Memory

March 29

I spent my first two years of college at Abilene Christian University, located in Abilene in West Texas. I met a great group of friends there, and it’s really fun to still be in touch with them after a few cliched years of water under the bridge. This is a poem dedicated to that feeling when, as young college students, you feel a romantic connection and wonder what the future might hold… 

 

Lake Petworth, Sunrise

March 22

I’m excited to feature another guest poet! This week’s writer of verse is Matthew Brennan. He delights with this poem, based on a painting of J.M.W. Turner’s. “Lake Petworth, Sunrise” originally appeared in the literary journal, The MacGuffin, then later in Matt’s book, The House with the Mansard Roof (Backwaters Press, 2009).

 

Loveliest of Trees

March 15

This week, on the guest poet front, we are going back to back with one of my favorite poets, AE Housman. With spring ahead of us, I felt “Loveliest of Trees” was a good selection for today. Enjoy.

 

VII.

March 8

Today’s guest poet is AE Housman. It’s a drizzly morning, so I thought a rain-themed poem was appropriate. 

 

A Light Exists in Spring

March 1

Today’s guest poet is Emily Dickinson. How nice to consider thoughts of spring.

Today’s guest photographer is Isaac Protiva. You can see more of his fine work at Plains Media

untitled

February 22

This is a fun, little poem from my collection, Under the Sycamore. With spring here, the birds are more vocal and playful in the morning. Cardinals, chickadees, and robins! 

Reunion

February 15

Since it’s the day after the day celebrating St. Valentine, then let’s do a little romantic ditty. Enjoy!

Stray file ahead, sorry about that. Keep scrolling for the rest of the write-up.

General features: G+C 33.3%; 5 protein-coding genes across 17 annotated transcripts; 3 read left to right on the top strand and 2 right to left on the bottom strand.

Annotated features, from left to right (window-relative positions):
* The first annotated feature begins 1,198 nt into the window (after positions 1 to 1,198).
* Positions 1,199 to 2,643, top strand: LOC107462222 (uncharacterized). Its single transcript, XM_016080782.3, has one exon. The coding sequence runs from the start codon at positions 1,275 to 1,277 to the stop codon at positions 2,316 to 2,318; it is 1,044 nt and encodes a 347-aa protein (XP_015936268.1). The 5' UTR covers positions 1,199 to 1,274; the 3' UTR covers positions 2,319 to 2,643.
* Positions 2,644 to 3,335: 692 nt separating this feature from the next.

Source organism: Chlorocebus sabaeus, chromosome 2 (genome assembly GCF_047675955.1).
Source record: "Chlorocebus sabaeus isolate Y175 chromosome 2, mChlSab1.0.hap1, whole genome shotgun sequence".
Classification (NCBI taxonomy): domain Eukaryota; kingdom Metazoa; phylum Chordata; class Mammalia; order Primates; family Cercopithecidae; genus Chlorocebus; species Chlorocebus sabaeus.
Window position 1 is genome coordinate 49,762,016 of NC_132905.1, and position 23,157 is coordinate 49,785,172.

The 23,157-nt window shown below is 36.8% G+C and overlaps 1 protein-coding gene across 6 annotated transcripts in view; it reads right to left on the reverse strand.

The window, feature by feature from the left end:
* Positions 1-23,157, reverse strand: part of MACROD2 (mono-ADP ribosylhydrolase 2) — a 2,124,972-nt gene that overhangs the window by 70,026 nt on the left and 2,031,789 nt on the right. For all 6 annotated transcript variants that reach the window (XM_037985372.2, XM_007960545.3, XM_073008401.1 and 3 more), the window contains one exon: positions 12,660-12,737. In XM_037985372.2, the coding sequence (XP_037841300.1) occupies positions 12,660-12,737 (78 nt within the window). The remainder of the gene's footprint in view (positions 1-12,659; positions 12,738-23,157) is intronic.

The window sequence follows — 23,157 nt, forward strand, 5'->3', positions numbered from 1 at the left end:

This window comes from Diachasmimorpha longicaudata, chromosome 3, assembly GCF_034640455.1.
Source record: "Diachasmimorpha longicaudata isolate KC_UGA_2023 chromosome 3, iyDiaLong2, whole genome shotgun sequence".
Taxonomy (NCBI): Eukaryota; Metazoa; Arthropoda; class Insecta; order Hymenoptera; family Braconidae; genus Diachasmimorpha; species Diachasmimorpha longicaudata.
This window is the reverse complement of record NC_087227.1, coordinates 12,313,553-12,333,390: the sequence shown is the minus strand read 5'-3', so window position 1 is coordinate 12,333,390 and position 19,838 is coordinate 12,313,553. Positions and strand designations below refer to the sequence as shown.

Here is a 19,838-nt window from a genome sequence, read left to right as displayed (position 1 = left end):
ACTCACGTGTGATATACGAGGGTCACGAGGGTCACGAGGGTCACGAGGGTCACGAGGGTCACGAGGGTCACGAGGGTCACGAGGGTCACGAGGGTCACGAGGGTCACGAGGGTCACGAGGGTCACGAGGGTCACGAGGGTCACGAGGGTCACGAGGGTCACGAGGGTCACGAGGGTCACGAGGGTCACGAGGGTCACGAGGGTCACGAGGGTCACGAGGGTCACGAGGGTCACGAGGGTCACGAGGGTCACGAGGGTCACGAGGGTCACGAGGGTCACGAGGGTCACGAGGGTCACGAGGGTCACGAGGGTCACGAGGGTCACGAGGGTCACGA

La Fille de L’air

February 8

Happy birthday to Jules Verne (born 1828). In addition to his awesome sci-fi, he also wrote poems. I thought this one was quite good—and so I share with you an excerpt. Lately, I have been brushing up on my French with the pleasant app, Duolingo. I felt really in tune as I translated the verses from this little gem of a poem. 

haiku

February 1

A traditional haiku. I wrote it this morning. 🙂

Tao and Zen Are Different,

My Friend

January 25

The lovely image is of silent film actor, Mary Pickford. She was very popular in her day and dubbed “America’s Sweetheart.” When I wrote this poem, I was thinking in particular of the tough fate suffered by John Gilbert (known as “The Great Lover” during his time), who had difficulty adapting to the talkie era.

Writer’s Block Reckoned

January 11

The lovely image is of silent film actor, Mary Pickford. She was very popular in her day and dubbed “America’s Sweetheart.” When I wrote this poem, I was thinking in particular of the tough fate suffered by John Gilbert (known as “The Great Lover” during his time), who had difficulty adapting to the talkie era.

After the Reading

January 4

This poem came to me one evening walking behind the Avenue Theatre in West Plains. I also channeled the energy from once hearing former poet laureate Howard Nemerov give a fantastic reading at Emporia State University in Kansas.

Want to read more?

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2018 Sept – Dec

2018 July & Aug